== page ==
On September 6, the Senate passed H.R. 6124, the Tribal Social Security Fairness Act of 2018. The bill, which amends Title II of the Social Security Act, was passed by both the House and Senate by unanimous consent in identical form. It was presented to the President on September 12 and signed into law on September 20.
Currently, tribal council members are not allowed to pay into the Social Security program, but state and local government officials are. The Act corrects this by allowing tribal governments to opt in to agreements that provide Social Security coverage (including Old Age, Survivors, and Disability Insurance benefits) to council members.
The Act also allows tribal council members to receive Social Security credit for taxes paid prior to the establishment of the agreement, if taxes were paid on time and in good faith and were not refunded.
Senator John Hoeven (Râ€“ND), chairman of the Senate Committee on Indian Affairs, stated that â€œCongress is taking an important step to provide the same opportunities for tribes that are afforded to other governments and municipalities. As Chairman of the Senate Committee on Indian Affairs, I will continue to identify and remove bureaucratic impediments that inhibit the fulfillment of the government-to-government relationship with tribes. I urge the President to sign this legislation expeditiously.â€
When Social Security was established, state and local government employees were excluded from Social Security coverage due to concerns that the 10th Amendment prohibited the federal government from requiring states to join Social Security. The Social Security Amendments of 1950 added Section 218 to the Social Security Act, which allowed state and local governments to extend Social Security (and later Medicare) coverage to their employees through a voluntary agreement, known as a 218 agreement, between the state and the SSA.
Under Section 218, the state/local government may only extend coverage following a vote by members of the retirement system through a referendum process. The agreements generally cover all positions within a coverage group, not just specific individuals. Once a group is covered, the employer may not revoke coverage and employees filling the covered positions may not decline coverage.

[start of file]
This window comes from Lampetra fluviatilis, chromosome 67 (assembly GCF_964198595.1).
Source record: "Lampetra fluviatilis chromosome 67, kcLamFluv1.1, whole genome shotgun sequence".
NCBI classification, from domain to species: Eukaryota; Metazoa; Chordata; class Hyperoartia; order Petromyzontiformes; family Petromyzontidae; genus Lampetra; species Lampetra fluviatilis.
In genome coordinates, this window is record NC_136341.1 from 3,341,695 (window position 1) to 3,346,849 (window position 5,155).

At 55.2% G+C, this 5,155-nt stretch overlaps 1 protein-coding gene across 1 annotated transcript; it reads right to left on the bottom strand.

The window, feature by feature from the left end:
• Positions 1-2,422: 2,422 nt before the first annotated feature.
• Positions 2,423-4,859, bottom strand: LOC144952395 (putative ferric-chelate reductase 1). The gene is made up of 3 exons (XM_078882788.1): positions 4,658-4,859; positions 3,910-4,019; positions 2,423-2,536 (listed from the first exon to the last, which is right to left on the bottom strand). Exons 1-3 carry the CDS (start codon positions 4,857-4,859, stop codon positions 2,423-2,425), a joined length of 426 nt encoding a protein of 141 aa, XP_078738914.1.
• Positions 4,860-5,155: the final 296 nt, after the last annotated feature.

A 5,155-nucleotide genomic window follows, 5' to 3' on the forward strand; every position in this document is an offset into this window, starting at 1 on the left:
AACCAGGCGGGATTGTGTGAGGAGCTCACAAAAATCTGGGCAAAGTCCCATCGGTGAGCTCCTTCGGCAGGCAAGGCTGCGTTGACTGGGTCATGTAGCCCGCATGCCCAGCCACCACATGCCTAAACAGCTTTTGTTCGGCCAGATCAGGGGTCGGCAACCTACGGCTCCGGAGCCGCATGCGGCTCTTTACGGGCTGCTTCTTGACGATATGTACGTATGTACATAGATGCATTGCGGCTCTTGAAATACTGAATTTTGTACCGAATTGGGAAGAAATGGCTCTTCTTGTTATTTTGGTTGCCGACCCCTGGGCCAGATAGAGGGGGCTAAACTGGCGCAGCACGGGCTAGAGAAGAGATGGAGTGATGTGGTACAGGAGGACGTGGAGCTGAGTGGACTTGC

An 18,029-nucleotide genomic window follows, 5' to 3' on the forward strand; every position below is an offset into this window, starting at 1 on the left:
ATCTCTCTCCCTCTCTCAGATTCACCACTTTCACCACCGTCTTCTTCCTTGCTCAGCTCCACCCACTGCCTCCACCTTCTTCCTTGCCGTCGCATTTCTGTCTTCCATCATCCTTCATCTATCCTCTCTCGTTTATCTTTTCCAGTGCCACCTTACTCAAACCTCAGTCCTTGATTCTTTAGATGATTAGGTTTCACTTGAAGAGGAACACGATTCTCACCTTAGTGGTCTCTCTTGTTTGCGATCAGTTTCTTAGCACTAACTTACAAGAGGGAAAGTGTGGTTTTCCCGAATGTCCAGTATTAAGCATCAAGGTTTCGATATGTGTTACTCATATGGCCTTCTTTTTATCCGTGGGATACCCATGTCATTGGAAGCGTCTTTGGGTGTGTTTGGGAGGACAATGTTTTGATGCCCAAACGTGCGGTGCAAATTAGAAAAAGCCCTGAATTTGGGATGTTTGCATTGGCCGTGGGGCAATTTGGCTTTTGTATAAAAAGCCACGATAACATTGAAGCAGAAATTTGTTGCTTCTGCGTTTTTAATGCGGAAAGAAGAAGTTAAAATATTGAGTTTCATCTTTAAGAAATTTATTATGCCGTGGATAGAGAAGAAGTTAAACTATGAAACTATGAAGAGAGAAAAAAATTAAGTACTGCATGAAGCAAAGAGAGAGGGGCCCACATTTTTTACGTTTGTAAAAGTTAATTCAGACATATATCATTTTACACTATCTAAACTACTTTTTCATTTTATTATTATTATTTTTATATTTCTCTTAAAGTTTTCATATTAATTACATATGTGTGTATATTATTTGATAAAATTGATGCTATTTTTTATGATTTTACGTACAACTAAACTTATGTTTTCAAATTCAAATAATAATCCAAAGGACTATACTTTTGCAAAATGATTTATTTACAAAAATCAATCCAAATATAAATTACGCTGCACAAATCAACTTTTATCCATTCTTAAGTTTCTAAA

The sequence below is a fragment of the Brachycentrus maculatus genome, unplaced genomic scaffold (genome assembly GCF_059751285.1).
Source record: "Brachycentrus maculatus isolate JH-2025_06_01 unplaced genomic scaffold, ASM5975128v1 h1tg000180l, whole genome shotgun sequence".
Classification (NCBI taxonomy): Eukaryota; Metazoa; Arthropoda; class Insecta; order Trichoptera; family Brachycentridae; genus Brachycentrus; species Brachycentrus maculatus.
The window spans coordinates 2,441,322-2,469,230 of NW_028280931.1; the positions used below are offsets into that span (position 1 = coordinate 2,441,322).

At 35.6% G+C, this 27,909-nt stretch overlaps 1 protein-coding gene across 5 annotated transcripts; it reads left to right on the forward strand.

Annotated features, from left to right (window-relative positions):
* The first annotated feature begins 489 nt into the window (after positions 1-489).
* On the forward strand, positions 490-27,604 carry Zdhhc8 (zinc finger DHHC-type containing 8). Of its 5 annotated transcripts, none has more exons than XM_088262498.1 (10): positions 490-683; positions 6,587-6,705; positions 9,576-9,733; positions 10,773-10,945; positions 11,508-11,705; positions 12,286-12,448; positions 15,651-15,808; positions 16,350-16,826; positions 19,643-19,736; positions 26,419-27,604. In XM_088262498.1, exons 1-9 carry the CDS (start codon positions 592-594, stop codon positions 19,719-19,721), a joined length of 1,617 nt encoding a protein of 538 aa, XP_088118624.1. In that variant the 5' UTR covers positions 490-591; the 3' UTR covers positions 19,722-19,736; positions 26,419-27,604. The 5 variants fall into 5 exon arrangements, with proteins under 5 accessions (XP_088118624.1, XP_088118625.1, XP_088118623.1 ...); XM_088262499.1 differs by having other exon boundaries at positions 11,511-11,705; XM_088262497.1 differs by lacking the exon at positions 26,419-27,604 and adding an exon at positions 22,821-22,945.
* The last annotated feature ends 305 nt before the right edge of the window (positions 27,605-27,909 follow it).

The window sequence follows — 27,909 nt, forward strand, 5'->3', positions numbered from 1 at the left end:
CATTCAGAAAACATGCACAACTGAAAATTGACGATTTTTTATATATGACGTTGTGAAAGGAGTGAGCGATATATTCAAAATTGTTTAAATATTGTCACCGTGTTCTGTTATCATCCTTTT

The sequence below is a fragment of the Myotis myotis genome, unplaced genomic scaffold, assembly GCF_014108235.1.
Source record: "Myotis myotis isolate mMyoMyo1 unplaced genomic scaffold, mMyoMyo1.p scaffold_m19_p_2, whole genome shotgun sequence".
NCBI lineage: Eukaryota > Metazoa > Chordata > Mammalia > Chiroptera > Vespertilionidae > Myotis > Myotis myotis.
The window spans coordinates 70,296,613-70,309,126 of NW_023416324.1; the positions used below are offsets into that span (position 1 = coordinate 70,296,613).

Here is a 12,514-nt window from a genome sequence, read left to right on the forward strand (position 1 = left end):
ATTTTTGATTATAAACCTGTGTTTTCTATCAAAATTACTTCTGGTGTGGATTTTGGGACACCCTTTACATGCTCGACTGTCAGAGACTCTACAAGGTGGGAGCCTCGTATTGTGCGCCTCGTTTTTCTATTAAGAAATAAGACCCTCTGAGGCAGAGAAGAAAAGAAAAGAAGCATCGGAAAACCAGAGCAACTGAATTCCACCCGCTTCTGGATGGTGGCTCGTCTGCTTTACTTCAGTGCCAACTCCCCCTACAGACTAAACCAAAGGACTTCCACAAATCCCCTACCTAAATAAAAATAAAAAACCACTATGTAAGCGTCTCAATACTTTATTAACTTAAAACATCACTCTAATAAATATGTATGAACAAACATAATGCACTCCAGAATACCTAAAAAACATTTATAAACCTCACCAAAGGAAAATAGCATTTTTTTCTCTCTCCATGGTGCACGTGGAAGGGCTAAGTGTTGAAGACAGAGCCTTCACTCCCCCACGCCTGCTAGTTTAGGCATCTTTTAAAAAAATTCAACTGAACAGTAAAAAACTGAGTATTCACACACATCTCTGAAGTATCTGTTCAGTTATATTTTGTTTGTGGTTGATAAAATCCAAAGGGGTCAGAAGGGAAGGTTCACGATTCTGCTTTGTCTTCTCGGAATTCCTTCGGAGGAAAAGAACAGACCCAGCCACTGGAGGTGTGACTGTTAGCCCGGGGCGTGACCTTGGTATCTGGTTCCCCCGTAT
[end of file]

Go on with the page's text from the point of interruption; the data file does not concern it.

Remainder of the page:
In 1959, the Internal Revenue Service (IRS) ruled that services performed by tribal council members in their role as council members do not constitute â€˜â€˜employmentâ€™â€™ for FICA tax purposes, meaning that these earnings are not subject to Social Security and Medicare taxes.
In the early 2000s, the SSA began receiving inquiries regarding the Social Security coverage status of tribal council members, as some members may have been paying Social Security taxes erroneously and believed their earnings would count toward future benefits.
In 2006, the SSA updated its program instructions to clarify that tribal council membersâ€™ earnings do not count toward Social Security benefits, consistent with the 1959 revenue ruling. The SSAâ€™s instructions state that the SSA will provide benefit credits for payroll taxes paid erroneously prior to 2006. However, some tribal council members may have paid payroll taxes after this date.
The Tribal Social Security Fairness Act of 2018 brings about long-overdue changes, as evidenced by its strong bipartisan support. It will put tribal governments on a more level playing field with their non-tribal counterparts, giving them the option of paying into and receiving benefits from the Social Security program, just like other working Americans.
Please contact Corrine Wilson, Tribal practice leader, if you would like to discuss this article.